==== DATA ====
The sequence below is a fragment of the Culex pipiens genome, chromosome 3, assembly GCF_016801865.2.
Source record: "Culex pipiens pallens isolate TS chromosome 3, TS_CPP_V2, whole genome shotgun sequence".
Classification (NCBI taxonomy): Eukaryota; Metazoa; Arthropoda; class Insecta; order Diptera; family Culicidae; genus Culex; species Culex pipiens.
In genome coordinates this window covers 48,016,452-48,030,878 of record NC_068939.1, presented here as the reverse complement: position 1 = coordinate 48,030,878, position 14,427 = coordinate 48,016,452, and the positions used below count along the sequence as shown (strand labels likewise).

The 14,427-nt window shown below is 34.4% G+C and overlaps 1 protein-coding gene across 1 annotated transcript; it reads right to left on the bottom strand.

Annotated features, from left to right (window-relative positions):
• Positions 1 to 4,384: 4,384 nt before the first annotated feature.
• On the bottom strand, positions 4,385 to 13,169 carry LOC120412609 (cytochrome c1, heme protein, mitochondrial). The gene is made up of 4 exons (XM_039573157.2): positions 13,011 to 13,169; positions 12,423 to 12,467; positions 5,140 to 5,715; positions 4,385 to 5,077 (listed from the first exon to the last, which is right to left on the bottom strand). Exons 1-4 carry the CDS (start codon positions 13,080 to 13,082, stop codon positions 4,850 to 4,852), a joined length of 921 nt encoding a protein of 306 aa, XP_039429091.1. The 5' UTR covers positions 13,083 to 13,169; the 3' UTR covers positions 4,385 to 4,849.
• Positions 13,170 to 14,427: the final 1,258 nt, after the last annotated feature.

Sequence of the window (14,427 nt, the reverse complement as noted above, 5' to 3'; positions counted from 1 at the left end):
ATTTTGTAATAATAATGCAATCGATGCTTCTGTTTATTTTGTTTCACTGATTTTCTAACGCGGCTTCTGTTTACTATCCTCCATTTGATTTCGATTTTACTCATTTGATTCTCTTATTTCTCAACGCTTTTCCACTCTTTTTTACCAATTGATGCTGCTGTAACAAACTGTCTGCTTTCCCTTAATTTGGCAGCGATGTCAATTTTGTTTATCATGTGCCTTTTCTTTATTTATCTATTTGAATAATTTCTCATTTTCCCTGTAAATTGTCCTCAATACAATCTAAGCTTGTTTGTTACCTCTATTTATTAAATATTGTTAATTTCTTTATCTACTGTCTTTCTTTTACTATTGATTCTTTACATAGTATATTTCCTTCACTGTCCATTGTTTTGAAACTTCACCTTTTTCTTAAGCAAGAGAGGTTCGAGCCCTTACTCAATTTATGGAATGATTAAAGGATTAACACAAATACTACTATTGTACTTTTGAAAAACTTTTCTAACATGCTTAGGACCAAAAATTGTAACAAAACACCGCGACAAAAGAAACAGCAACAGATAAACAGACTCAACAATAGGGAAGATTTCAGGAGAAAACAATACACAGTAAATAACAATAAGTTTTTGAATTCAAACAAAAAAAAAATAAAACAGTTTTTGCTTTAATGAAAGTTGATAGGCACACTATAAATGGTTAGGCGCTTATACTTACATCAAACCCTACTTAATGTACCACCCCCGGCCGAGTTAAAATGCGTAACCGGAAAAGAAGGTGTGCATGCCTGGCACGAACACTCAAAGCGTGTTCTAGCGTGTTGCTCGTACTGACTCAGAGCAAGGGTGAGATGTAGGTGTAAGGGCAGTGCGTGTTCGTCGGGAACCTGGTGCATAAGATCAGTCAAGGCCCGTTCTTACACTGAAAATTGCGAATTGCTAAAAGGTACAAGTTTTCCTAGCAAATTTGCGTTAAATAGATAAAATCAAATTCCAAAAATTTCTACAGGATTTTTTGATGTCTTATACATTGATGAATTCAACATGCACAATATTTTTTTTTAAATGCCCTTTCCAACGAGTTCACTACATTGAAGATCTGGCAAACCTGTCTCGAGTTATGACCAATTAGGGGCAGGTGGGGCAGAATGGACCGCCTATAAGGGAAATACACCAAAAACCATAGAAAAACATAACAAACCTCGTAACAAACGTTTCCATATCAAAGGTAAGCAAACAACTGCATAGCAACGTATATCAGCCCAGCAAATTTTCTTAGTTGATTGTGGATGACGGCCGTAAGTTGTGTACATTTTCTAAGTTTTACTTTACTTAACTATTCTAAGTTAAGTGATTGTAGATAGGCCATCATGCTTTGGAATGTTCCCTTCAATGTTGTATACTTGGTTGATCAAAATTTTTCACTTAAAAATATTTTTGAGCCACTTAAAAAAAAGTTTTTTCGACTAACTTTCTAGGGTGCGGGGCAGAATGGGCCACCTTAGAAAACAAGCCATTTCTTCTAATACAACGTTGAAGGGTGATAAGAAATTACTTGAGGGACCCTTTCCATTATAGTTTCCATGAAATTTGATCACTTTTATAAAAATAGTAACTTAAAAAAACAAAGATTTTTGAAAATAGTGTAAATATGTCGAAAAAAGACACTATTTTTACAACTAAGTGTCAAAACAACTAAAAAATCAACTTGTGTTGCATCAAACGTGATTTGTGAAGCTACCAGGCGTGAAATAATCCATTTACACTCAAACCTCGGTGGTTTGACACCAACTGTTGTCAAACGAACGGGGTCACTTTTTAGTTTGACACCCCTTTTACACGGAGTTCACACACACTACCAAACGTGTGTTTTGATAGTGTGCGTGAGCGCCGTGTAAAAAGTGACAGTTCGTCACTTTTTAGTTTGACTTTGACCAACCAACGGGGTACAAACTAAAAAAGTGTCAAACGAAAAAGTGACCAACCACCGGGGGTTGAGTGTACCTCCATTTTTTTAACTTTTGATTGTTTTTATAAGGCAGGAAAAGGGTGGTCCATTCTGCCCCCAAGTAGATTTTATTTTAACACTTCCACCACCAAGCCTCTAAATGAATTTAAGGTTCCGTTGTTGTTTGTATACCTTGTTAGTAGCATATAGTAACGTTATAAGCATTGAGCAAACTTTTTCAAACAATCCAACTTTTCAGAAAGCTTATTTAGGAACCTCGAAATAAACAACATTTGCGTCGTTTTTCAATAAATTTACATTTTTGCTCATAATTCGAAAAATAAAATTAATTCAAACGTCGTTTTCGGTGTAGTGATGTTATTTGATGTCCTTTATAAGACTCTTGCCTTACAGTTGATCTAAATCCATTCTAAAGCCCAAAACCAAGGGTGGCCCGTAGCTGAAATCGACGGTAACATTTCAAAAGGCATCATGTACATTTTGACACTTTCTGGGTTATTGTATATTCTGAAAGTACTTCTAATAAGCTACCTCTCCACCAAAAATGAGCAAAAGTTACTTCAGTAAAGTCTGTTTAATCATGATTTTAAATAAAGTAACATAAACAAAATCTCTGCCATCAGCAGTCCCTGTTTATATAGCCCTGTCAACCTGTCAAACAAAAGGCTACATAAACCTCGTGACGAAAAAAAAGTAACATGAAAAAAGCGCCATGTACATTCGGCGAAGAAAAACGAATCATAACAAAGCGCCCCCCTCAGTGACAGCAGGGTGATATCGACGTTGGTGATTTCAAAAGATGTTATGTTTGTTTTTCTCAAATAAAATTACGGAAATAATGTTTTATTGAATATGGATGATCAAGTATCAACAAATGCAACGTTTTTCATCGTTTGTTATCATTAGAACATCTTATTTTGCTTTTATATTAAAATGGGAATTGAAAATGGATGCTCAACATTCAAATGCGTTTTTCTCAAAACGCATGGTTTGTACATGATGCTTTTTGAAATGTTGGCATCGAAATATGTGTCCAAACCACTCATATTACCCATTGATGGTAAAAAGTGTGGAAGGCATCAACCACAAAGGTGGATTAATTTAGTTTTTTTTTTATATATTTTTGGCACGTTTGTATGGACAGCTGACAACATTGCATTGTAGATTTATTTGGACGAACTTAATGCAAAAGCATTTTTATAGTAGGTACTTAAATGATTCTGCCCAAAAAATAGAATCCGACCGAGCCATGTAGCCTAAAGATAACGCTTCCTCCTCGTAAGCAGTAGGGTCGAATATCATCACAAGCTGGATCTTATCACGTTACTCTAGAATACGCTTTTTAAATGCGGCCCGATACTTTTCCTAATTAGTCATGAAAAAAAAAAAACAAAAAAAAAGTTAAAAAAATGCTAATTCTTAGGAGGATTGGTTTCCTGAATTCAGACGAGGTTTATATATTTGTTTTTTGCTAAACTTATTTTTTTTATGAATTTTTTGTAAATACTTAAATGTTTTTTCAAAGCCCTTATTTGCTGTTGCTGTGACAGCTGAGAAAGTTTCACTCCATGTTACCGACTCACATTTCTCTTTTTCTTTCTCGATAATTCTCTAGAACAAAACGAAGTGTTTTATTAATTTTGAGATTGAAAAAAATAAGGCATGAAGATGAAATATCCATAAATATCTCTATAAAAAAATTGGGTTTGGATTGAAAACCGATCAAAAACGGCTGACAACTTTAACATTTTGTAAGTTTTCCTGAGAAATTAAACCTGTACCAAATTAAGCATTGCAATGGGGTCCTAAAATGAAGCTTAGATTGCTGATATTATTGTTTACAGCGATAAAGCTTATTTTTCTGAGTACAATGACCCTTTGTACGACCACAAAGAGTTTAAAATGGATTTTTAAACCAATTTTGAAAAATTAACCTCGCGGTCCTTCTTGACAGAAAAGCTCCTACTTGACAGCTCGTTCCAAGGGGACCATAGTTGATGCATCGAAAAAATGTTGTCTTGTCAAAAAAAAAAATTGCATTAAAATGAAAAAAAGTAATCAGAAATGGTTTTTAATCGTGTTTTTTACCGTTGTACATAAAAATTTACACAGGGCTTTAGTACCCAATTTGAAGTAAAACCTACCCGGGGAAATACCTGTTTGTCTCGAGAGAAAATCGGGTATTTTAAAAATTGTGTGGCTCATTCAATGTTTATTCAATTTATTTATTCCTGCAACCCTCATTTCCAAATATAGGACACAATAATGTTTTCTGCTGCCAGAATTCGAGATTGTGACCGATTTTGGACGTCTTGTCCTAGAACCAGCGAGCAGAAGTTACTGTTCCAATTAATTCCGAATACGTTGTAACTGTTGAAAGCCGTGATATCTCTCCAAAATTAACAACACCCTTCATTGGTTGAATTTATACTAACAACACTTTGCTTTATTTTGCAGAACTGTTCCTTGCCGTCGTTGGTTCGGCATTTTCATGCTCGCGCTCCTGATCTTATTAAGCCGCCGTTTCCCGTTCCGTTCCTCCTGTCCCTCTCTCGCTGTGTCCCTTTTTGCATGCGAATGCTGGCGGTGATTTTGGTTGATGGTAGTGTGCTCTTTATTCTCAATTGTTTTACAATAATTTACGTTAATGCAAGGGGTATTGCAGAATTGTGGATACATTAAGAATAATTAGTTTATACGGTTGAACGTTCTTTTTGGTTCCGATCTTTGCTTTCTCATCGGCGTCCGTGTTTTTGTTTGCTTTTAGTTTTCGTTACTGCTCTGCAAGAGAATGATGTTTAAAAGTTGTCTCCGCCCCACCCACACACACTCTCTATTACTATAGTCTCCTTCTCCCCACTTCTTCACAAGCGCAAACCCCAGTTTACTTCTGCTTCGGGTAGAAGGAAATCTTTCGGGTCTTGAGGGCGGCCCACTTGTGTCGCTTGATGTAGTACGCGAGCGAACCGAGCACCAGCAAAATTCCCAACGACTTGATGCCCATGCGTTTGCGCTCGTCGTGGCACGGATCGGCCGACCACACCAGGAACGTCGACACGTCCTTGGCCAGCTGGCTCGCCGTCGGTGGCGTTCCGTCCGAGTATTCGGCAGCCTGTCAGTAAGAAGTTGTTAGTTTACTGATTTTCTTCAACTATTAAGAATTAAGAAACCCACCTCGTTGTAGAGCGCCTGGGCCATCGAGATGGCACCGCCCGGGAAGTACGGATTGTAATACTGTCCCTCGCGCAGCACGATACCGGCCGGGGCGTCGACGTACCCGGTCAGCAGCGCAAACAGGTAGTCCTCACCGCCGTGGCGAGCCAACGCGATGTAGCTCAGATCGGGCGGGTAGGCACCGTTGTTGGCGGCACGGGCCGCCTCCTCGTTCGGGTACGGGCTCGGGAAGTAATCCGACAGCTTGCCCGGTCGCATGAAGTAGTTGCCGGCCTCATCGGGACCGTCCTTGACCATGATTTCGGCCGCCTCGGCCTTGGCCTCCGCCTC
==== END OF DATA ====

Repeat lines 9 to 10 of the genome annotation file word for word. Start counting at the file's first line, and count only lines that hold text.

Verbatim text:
• Positions 13,170 to 14,427: the final 1,258 nt, after the last annotated feature.

Sequence of the window (14,427 nt, the reverse complement as noted above, 5' to 3'; positions counted from 1 at the left end):